Precautionary acts are behaviors that an offender commits before, during and after an offense that are consciously intended to confuse, tamper or defeat investigative or forensic efforts for the purposes of concealing the offender's identity, connection to the crime, or the crime itself. These may include:
- clothing/disguise
- alteration of the voice
- blindfolds
- time of day
- location selection
- victim selection
- use of gloves
- use of condoms
- use of fire
- collecting victim's identity card
- disposing of the victim's clothing

MO also includes departure strategies, that is to say how an offender chooses to leave behind living victims after an attack is concluded gives insight into the motive and intent of the offender's offense behavior.

Finally, some aspects of the disposal/dump sites. How the offender chooses to leave behind deceased victims in the disposal site also gives insight into the motive and intent of the individual offense behavior (whether or not, where, when and whom an offender intended for the victim's body to be found).
- Convenience aspects refer to a disposal site that an offender chooses by virtue of the fact that it is available or less difficult than any other location.
- Remorse aspects refer to a disposal site where there is evidence that the offender felt some regret over the victim's death. This can be seen in behaviors that attempt to "undo" the homicide, including washing the blood off a victim, dressing a victim in clean clothes, and placing the victim in a natural state such as sleeping, sitting in a chair, or in the seat of a vehicle.
- Preselected aspects refer to a disposal site that an offender chooses before actually committing the offense.
- Precautionary aspects refer to a disposal site where an offender has gone to some effort to destroy evidence or otherwise hamper the investigative effort. This can be done in form of mutilating the body to prevent identification, disposing of it in water to wash away evidence, disposing of it in a remote or hard to reach location or burying it very deep to forestall/prevent its recovery.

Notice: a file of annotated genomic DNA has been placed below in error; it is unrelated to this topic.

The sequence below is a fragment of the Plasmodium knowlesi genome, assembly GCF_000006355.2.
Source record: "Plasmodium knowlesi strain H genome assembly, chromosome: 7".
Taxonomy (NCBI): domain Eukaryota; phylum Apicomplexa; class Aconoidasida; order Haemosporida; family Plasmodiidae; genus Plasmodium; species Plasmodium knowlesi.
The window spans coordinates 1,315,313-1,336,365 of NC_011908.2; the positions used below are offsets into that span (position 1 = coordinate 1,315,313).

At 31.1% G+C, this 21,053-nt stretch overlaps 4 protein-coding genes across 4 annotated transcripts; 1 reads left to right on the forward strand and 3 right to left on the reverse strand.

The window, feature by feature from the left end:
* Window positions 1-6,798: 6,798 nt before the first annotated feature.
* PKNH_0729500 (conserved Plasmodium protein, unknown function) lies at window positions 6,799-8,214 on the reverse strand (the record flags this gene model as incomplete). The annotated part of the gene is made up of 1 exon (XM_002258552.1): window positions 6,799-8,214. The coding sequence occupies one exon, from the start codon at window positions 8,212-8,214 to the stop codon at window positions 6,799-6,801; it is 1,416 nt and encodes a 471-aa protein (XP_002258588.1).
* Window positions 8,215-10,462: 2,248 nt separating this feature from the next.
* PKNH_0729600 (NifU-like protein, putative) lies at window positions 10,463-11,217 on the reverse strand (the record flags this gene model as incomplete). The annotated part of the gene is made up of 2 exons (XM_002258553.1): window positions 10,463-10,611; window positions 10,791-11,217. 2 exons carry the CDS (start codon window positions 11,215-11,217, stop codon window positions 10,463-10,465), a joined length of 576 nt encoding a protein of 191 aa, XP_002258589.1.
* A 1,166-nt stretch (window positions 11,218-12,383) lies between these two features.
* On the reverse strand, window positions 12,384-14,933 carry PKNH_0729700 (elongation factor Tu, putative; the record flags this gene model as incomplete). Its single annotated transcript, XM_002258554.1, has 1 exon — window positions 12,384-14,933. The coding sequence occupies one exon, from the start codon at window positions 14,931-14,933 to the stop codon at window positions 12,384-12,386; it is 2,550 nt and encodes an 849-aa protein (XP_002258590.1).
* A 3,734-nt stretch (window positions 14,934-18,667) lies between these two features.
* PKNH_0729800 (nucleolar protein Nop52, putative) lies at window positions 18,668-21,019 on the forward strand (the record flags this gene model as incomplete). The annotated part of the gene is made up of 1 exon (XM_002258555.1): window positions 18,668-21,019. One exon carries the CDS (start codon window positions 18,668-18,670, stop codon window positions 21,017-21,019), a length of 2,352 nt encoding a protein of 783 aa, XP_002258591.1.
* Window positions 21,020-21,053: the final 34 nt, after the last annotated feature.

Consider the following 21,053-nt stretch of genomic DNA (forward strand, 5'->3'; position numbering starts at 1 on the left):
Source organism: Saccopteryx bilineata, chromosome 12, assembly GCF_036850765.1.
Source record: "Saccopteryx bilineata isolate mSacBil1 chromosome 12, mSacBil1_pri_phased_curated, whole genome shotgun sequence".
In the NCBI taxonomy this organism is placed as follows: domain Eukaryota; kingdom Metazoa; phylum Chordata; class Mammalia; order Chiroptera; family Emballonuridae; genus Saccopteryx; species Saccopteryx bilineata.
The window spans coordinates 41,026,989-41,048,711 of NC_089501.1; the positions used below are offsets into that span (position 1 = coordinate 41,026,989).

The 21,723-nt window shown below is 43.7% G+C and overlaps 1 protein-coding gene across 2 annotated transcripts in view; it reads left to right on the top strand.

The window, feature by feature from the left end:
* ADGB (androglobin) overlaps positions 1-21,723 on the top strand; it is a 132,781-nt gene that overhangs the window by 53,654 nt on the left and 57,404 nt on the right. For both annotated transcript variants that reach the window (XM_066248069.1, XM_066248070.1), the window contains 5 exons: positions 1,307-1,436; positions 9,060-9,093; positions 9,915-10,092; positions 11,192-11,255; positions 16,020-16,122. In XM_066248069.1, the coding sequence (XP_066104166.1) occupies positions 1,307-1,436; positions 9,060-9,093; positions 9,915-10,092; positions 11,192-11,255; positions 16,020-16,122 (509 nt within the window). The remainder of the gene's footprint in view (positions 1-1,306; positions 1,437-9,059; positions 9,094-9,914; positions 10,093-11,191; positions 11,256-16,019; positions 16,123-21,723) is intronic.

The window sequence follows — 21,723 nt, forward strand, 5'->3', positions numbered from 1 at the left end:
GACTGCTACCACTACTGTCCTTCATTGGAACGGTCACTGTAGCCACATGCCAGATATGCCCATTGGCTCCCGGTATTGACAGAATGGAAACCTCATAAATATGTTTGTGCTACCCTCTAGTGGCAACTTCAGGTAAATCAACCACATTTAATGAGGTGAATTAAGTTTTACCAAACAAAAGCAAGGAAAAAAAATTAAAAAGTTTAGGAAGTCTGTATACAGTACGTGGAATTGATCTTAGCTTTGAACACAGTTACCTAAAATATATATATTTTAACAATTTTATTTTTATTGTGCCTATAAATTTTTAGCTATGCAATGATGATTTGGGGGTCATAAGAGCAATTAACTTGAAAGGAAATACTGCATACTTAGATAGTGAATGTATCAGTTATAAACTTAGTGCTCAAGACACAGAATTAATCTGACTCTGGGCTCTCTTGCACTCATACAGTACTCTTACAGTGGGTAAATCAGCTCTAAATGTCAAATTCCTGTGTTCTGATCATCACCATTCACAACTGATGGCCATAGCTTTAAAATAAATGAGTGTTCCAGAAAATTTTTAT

- Staged aspects refer to a disposal site that an offender has contrived so as to purposefully mislead the investigation.
- Arranged aspects refer to a disposal site where an offender has arranged the body and the items within the crime scene in such manner as to serve ritual or fantasy purposes.

Staging is part of the MO. The offender voluntarily modifies the crime scene to mislead the investigation.
- Staging belongs completely to the criminal scenario. The offender has to include it into his preparation to commit the crime. For example when a murder is changed to look like a suicide or a theft that went wrong.
- It is the key of murders inside the family: the closer the killer is to the victim, the more he will try to mislead the investigation and the suspicions.
- The main question is to know if there are personal elements in the crime: the victim was found in her home, manual strangulation, blunt force trauma in the face, body hidden on the crime scene (to avoid the body to be discovered by a child living in the house), a witness testifying that the robber did not neutralize the biggest threat first, traces left that could point to a sexual crime but no sexual act was committed (pull up the bra or pull down the panties), rolled the body to make sure it is protected...
- Staging enables to get to know the killers personality more in details, by telling what the killer does not want to do or who he does not want to be. His motivations are often one of the two following:
          * he wants to manipulate the investigators (then he is rather organized, someone close)
          * he wants to lead them in a different direction (rather disorganized, loner who was just passing by)

However, posing is part of the signature: the offender poses the body and thus ritualizes the crime scene. (see signature)